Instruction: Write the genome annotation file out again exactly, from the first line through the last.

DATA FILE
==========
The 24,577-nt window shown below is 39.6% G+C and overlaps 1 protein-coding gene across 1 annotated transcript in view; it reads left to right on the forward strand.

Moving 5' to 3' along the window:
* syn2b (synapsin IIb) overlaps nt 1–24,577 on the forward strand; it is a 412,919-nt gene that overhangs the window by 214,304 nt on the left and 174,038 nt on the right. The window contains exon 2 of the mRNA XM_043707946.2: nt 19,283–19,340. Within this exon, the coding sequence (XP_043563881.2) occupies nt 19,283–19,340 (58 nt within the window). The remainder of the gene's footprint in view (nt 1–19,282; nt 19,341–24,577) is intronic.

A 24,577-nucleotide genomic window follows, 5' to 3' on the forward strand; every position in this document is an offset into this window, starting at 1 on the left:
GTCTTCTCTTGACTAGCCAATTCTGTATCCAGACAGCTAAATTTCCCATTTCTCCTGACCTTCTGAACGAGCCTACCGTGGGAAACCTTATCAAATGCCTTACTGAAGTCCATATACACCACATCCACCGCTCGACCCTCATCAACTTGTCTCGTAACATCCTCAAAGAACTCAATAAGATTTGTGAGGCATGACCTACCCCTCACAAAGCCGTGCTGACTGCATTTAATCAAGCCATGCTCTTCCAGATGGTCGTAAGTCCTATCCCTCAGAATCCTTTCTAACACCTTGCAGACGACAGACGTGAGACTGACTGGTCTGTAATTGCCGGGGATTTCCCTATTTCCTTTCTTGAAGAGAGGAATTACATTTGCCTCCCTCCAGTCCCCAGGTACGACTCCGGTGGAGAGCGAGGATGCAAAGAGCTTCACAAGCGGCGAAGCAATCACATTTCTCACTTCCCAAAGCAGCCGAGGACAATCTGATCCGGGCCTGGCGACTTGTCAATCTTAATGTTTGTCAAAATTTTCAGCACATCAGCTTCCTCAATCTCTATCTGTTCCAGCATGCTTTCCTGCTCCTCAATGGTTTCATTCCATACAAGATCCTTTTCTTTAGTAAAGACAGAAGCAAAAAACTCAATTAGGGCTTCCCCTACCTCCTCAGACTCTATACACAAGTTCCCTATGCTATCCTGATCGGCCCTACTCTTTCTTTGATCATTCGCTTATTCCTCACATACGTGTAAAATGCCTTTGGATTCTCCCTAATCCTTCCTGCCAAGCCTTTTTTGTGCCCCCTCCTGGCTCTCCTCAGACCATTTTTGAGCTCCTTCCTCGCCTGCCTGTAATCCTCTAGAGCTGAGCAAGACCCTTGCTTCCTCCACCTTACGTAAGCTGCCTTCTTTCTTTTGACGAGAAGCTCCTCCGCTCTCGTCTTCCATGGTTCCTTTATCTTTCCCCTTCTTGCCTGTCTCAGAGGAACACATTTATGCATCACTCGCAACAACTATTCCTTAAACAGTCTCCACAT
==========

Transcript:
The 24,577-nt window shown below is 39.6% G+C and overlaps 1 protein-coding gene across 1 annotated transcript in view; it reads left to right on the forward strand.

Moving 5' to 3' along the window:
* syn2b (synapsin IIb) overlaps nt 1–24,577 on the forward strand; it is a 412,919-nt gene that overhangs the window by 214,304 nt on the left and 174,038 nt on the right. The window contains exon 2 of the mRNA XM_043707946.2: nt 19,283–19,340. Within this exon, the coding sequence (XP_043563881.2) occupies nt 19,283–19,340 (58 nt within the window). The remainder of the gene's footprint in view (nt 1–19,282; nt 19,341–24,577) is intronic.

A 24,577-nucleotide genomic window follows, 5' to 3' on the forward strand; every position in this document is an offset into this window, starting at 1 on the left:
GTCTTCTCTTGACTAGCCAATTCTGTATCCAGACAGCTAAATTTCCCATTTCTCCTGACCTTCTGAACGAGCCTACCGTGGGAAACCTTATCAAATGCCTTACTGAAGTCCATATACACCACATCCACCGCTCGACCCTCATCAACTTGTCTCGTAACATCCTCAAAGAACTCAATAAGATTTGTGAGGCATGACCTACCCCTCACAAAGCCGTGCTGACTGCATTTAATCAAGCCATGCTCTTCCAGATGGTCGTAAGTCCTATCCCTCAGAATCCTTTCTAACACCTTGCAGACGACAGACGTGAGACTGACTGGTCTGTAATTGCCGGGGATTTCCCTATTTCCTTTCTTGAAGAGAGGAATTACATTTGCCTCCCTCCAGTCCCCAGGTACGACTCCGGTGGAGAGCGAGGATGCAAAGAGCTTCACAAGCGGCGAAGCAATCACATTTCTCACTTCCCAAAGCAGCCGAGGACAATCTGATCCGGGCCTGGCGACTTGTCAATCTTAATGTTTGTCAAAATTTTCAGCACATCAGCTTCCTCAATCTCTATCTGTTCCAGCATGCTTTCCTGCTCCTCAATGGTTTCATTCCATACAAGATCCTTTTCTTTAGTAAAGACAGAAGCAAAAAACTCAATTAGGGCTTCCCCTACCTCCTCAGACTCTATACACAAGTTCCCTATGCTATCCTGATCGGCCCTACTCTTTCTTTGATCATTCGCTTATTCCTCACATACGTGTAAAATGCCTTTGGATTCTCCCTAATCCTTCCTGCCAAGCCTTTTTTGTGCCCCCTCCTGGCTCTCCTCAGACCATTTTTGAGCTCCTTCCTCGCCTGCCTGTAATCCTCTAGAGCTGAGCAAGACCCTTGCTTCCTCCACCTTACGTAAGCTGCCTTCTTTCTTTTGACGAGAAGCTCCTCCGCTCTCGTCTTCCATGGTTCCTTTATCTTTCCCCTTCTTGCCTGTCTCAGAGGAACACATTTATGCATCACTCGCAACAACTATTCCTTAAACAGTCTCCACAT